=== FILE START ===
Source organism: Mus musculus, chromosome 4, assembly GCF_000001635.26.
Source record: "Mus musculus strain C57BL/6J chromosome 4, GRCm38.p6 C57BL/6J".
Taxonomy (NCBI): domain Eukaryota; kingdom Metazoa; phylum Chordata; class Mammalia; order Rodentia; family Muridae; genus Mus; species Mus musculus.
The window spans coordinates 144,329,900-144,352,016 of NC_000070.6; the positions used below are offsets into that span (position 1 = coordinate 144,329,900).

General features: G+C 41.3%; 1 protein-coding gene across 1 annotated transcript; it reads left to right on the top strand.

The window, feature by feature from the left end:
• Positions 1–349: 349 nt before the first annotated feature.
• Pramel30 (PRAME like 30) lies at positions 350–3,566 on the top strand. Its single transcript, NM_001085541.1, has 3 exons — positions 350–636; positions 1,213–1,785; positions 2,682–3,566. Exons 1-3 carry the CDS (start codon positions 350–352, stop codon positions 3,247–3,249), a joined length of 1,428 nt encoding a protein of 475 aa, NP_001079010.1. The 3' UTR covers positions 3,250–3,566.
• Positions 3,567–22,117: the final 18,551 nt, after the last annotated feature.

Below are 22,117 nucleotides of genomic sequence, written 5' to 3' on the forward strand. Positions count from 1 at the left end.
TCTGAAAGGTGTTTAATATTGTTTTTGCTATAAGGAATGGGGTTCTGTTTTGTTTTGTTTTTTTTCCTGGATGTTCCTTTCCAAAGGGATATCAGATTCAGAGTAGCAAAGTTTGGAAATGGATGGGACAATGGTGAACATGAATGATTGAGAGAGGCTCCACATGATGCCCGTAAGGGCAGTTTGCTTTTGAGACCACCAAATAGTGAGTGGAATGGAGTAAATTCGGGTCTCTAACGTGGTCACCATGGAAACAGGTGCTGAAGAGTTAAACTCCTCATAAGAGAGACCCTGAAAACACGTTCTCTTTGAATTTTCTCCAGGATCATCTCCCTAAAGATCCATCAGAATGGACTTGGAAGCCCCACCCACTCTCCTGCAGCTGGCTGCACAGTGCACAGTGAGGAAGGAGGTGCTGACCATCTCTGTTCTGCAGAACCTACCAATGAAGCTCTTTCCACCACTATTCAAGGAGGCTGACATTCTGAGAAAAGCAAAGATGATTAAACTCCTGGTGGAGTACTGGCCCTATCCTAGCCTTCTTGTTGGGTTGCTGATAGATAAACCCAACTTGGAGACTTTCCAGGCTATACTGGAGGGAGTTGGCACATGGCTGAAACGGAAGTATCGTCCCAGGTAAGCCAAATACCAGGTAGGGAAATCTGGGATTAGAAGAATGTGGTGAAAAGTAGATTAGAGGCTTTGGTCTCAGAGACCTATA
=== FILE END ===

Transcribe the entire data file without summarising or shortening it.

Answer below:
Source organism: Mus musculus, chromosome 4, assembly GCF_000001635.26.
Source record: "Mus musculus strain C57BL/6J chromosome 4, GRCm38.p6 C57BL/6J".
Taxonomy (NCBI): domain Eukaryota; kingdom Metazoa; phylum Chordata; class Mammalia; order Rodentia; family Muridae; genus Mus; species Mus musculus.
The window spans coordinates 144,329,900-144,352,016 of NC_000070.6; the positions used below are offsets into that span (position 1 = coordinate 144,329,900).

General features: G+C 41.3%; 1 protein-coding gene across 1 annotated transcript; it reads left to right on the top strand.

The window, feature by feature from the left end:
• Positions 1–349: 349 nt before the first annotated feature.
• Pramel30 (PRAME like 30) lies at positions 350–3,566 on the top strand. Its single transcript, NM_001085541.1, has 3 exons — positions 350–636; positions 1,213–1,785; positions 2,682–3,566. Exons 1-3 carry the CDS (start codon positions 350–352, stop codon positions 3,247–3,249), a joined length of 1,428 nt encoding a protein of 475 aa, NP_001079010.1. The 3' UTR covers positions 3,250–3,566.
• Positions 3,567–22,117: the final 18,551 nt, after the last annotated feature.

Below are 22,117 nucleotides of genomic sequence, written 5' to 3' on the forward strand. Positions count from 1 at the left end.
TCTGAAAGGTGTTTAATATTGTTTTTGCTATAAGGAATGGGGTTCTGTTTTGTTTTGTTTTTTTTCCTGGATGTTCCTTTCCAAAGGGATATCAGATTCAGAGTAGCAAAGTTTGGAAATGGATGGGACAATGGTGAACATGAATGATTGAGAGAGGCTCCACATGATGCCCGTAAGGGCAGTTTGCTTTTGAGACCACCAAATAGTGAGTGGAATGGAGTAAATTCGGGTCTCTAACGTGGTCACCATGGAAACAGGTGCTGAAGAGTTAAACTCCTCATAAGAGAGACCCTGAAAACACGTTCTCTTTGAATTTTCTCCAGGATCATCTCCCTAAAGATCCATCAGAATGGACTTGGAAGCCCCACCCACTCTCCTGCAGCTGGCTGCACAGTGCACAGTGAGGAAGGAGGTGCTGACCATCTCTGTTCTGCAGAACCTACCAATGAAGCTCTTTCCACCACTATTCAAGGAGGCTGACATTCTGAGAAAAGCAAAGATGATTAAACTCCTGGTGGAGTACTGGCCCTATCCTAGCCTTCTTGTTGGGTTGCTGATAGATAAACCCAACTTGGAGACTTTCCAGGCTATACTGGAGGGAGTTGGCACATGGCTGAAACGGAAGTATCGTCCCAGGTAAGCCAAATACCAGGTAGGGAAATCTGGGATTAGAAGAATGTGGTGAAAAGTAGATTAGAGGCTTTGGTCTCAGAGACCTATA